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Notable Books

Books of applied theology

Notable Books
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Pastoring is difficult. Those who commit their lives to pastoral ministry commit to a tough, tough job. Helopoulos knows the difficulties and pitfalls. In 48 short chapters he shares advice mentors gave him and wisdom gained from his own experience over 10 years. He provides counsel on knowing and heeding God’s call, starting out strong in ministry, and caring for family. If you are in pastoral ministry or are considering pastoral ministry, you will benefit from reading The New Pastor’s Handbook and its practical tips on reading, leading, busyness, friendship, suffering, and much more.

We Cannot Be Silent: Speaking Truth to a Culture Redefining Sex, Marriage, and the Very Meaning of Right and Wrong

Al Mohler closely and critically examines the defining moral issues of our day—gender and sexuality—and stands firm on the unpopular, traditional, biblical viewpoints. He looks at the cultural shifts that preceded and birthed this revolution, tracing the movement’s history and growth to the present: “The moral revolution is now so complete that those who will not join it are understood to be deficient, intolerant, and harmful to society.” While the book is unsettling and even discouraging, Mohler helps Christians see the challenges as an opportunity in which the gospel will shine brighter in contrast to the cultural darkness.

Parables: The Mysteries of God’s Kingdom Revealed Through the Stories Jesus Told

In this book MacArthur shows how Jesus used parables to reveal the unfolding mystery of God’s kingdom. He describes the context in which Jesus delivered various parables, explains what Jesus meant to accomplish, and shows what the parables teach about God and His kingdom. But before he does any of this, MacArthur helps the reader understand the parable as a literary form: What is a parable? How should we define it? He then explains how to interpret and teach parables. This book shines a light on Jesus’ stories and, through them, on the Savior who told them.

Accidental Saints: Finding God in All the Wrong People

Lutheran pastor Nadia Bolz-Weber is a favorite of progressive Christians. Her New York Times best-selling books earn praise for storytelling and transparency, but they are also irreverent and excessively profane. Let me say it candidly: Bolz-Weber has no business being a pastor or writing as a pastor. She proves through her temper, interactions with parishioners, endlessly foul mouth, and novel interpretations of Scripture that she does not take seriously the office of pastor. She is outrageous for the sake of being outrageous, and that makes for the worst kind of book.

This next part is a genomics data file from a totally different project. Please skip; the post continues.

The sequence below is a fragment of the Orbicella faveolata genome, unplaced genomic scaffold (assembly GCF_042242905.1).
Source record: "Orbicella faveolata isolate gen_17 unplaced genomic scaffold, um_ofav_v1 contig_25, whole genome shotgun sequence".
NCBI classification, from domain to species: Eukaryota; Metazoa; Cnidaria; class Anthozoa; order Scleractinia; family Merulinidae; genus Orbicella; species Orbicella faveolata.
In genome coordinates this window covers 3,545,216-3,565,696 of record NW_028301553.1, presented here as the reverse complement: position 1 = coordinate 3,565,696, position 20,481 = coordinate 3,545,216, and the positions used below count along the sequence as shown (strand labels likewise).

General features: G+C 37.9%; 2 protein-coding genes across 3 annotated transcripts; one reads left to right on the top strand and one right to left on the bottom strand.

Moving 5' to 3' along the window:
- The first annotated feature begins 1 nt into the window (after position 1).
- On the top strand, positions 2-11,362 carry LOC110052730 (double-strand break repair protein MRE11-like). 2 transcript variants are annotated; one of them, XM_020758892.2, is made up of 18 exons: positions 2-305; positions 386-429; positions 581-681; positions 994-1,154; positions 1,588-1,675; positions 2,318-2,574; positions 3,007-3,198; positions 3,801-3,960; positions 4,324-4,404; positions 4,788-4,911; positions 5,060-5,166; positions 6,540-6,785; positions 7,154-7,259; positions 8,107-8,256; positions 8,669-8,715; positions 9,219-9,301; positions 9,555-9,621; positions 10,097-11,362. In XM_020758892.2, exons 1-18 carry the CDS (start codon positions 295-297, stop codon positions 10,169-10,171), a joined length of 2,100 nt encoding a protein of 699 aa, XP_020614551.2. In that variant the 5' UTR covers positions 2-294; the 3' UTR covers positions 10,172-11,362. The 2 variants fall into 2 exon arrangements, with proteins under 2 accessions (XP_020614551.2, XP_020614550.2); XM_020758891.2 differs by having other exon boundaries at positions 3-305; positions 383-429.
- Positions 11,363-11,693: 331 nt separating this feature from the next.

We live in a world that encourages self-absorption. Our kids are surrounded by abundance. Too many parents think their job is to make their kids happy and smooth out life’s bumps. In Raising Grateful Kids in an Entitled World: How One Family Learned That Saying No Can Lead to Life’s Biggest Yes (Tyndale Momentum, January 2016), Kristen Welch untangles our wrong thinking and offers practical guidance for taking the countercultural path. With examples from her life, she shows how parents often struggle with their own entitlement issues, which blind them to the problem. Engaging anecdotes help her tell the story of one family’s struggle to learn the difference between wants and needs and to make service the center of its life. She encourages readers to wage their own war against unthankfulness—and offers hope that committed parents can do it. —Susan Olasky

Tim Challies

Tim is a pastor at Grace Fellowship Church in Toronto and a former WORLD correspondent.


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